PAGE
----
Fannie Mae and Freddie Mac are stepping up efforts to sell back faulty mortgages they purchased from lenders during the housing bubble as they look to reduce the cost of a taxpayer bailout, according to bankers, investors and analysts.
The goal is to ease the $190 billion cost of bailouts for the two taxpayer-backed firms. Investors’ concern about the potential damage helped push Bank of America’s stock down 40% since the end of 2010 and discouraged some banks from writing new mortgages, regulators have said.
Total mortgage-related costs for the 15 biggest U.S. banks and Ally rose by $7.6 billion to at least $84.1 billion since 2007, according to data compiled by Bloomberg.
Bank of America, Wells Fargo & Co., JPMorgan Chase & Co., Citigroup Inc. and Ally Financial Inc. set aside nearly $3 billion to buy back bad home loans in the first half of 2012, according to Bloomberg. Regional lenders such as SunTrust Banks disclosed at least $1.3 billion of added costs, exceeding their total for all of 2011.
Regulators seized Fannie Mae and Freddie Mac - known as government-sponsored enterprises, or GSEs - four years ago after their purchases of risky loans pushed them to the brink of collapse.
Fannie Mae asked banks to buy back about $14 billion of loans for the first half of this year, compared with $12.3 billion in the same period last year. Banks including Wells Fargo and PNC have blamed changes in behavior at the GSEs for an increase in pending claims.
Fannie Mae and Bank of America are in a dispute over how much the Charlotte, N.C.-based lender will be forced to take back. The lender refused to buy back most loans and stopped selling new mortgages to Fannie Mae in February. Unresolved demands for buybacks swelled to $9.42 billion as of June 30, compared with $5.45 billion at the end of 2011, according to Bloomberg. Bank of America added $1.5 billion of mortgage-related costs in the first half, including repurchase provisions, bringing total costs since 2007 to about $43 billion.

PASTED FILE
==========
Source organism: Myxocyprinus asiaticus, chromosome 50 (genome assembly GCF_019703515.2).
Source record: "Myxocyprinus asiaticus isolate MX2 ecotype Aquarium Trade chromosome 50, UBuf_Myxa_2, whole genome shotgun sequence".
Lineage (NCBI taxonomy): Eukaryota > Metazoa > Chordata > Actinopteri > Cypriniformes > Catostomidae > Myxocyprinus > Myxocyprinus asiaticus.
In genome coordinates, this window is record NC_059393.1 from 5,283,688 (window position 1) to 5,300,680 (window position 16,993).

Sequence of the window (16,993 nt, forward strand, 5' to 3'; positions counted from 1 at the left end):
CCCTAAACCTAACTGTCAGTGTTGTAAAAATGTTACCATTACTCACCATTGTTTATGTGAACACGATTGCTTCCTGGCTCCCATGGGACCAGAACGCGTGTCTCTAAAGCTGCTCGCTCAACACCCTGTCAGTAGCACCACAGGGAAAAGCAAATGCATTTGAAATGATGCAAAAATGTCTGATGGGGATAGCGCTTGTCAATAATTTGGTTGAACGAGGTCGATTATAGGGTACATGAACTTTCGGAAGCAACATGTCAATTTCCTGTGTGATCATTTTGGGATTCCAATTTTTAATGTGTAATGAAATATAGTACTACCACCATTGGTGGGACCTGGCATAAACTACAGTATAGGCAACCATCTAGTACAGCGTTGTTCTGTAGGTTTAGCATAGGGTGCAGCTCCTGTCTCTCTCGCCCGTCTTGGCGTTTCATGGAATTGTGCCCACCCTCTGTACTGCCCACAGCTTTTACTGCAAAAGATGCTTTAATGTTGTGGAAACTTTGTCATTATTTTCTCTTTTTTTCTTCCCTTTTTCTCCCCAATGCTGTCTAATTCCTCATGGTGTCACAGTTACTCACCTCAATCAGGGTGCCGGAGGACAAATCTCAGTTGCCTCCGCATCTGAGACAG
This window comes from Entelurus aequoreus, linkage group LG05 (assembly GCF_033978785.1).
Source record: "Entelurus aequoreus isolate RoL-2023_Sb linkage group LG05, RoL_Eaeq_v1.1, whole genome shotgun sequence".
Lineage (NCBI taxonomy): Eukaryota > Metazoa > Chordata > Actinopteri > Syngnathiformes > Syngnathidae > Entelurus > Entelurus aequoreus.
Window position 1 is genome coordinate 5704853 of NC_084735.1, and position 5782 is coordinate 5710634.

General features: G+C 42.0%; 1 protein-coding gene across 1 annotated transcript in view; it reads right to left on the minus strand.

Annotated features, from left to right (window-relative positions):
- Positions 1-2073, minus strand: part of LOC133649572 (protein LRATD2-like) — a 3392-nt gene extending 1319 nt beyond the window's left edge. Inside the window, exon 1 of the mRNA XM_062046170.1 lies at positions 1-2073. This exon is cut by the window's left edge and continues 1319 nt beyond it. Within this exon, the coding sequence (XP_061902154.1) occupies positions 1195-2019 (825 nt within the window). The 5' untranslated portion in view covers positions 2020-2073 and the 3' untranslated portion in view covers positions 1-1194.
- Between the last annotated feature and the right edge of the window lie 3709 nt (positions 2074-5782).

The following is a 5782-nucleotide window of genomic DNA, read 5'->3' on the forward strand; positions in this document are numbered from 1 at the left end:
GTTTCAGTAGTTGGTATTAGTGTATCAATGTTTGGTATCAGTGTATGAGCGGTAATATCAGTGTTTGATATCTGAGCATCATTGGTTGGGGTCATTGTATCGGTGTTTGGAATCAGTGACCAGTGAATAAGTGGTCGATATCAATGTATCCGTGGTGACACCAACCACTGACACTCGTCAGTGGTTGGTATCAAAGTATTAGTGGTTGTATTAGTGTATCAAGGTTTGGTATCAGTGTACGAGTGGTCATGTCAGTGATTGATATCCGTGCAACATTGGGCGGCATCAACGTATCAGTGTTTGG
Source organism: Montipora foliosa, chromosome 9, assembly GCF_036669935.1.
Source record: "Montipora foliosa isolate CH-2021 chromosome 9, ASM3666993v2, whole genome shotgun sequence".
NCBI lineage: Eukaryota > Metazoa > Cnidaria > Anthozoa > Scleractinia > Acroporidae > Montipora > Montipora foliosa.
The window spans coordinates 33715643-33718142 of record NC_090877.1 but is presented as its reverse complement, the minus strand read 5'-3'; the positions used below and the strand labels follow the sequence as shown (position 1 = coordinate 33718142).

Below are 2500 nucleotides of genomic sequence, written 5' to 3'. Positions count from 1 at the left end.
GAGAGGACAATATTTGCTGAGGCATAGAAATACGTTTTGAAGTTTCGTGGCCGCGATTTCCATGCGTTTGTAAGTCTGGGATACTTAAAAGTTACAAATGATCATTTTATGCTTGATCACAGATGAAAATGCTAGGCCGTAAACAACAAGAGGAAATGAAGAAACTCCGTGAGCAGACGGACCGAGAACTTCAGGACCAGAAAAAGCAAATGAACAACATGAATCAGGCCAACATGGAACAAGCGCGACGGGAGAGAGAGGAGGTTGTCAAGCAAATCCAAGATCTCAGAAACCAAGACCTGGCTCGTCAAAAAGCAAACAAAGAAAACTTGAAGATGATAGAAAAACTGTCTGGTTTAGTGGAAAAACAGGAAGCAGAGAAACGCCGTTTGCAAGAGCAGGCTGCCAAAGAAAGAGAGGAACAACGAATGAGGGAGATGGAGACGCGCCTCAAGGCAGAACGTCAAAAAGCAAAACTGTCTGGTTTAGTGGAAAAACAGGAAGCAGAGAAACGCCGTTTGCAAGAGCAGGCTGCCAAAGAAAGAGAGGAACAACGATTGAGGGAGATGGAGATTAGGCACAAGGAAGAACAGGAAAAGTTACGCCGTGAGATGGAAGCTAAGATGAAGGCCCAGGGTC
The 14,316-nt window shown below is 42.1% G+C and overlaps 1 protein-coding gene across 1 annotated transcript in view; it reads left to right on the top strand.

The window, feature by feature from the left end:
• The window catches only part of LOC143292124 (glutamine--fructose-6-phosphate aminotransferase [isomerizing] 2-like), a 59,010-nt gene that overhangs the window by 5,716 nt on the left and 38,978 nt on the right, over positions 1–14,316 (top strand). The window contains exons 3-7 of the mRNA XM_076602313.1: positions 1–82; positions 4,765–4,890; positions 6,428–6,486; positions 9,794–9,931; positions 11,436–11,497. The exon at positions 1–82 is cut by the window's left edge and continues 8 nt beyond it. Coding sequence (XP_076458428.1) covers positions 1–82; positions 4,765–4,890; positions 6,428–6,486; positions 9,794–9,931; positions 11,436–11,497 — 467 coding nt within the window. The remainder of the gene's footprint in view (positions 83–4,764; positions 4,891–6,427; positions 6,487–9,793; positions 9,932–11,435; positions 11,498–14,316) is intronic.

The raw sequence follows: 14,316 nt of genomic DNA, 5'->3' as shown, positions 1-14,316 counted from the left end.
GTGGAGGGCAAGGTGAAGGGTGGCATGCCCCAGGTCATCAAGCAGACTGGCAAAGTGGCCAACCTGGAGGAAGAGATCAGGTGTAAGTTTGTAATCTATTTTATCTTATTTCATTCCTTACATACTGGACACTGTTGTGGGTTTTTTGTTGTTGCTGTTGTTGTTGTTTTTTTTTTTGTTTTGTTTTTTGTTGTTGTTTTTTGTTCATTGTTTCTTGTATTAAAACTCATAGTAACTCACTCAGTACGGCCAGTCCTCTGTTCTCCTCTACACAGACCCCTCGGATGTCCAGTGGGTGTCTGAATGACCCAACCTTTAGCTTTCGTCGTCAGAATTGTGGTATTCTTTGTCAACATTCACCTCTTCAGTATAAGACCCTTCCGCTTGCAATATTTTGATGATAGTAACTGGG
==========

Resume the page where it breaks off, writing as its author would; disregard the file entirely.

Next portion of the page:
Bank of America, whose Countrywide unit was the biggest mortgage lender before the housing bust, added $677 million to reserves for buying back bad loans in the first half of the year while San Francisco-based Wells Fargo, the current market leader, set aside $1.1 billion.
Bloomberg’s tally was assembled from regulatory filings, company statements and financial presentations from U.S. lenders since the start of 2007. The data cover provisions and expenses tied to repurchases, foreclosure errors and abuses, payments to reimburse investors for lost value on faulty mortgages, legal settlements and litigation expenses.
It also includes some writedowns of assets, such as mortgage servicing rights, when the company specifically attributed the loss in value to problems in mortgage underwriting or foreclosures and the costs of remedies. The totals may increase as more detailed breakdowns become available. Actual losses may be lower if banks recover some of the costs by reselling the loans or seizing the property.
Last month, Fannie Mae and Freddie Mac reported declines in serious delinquencies.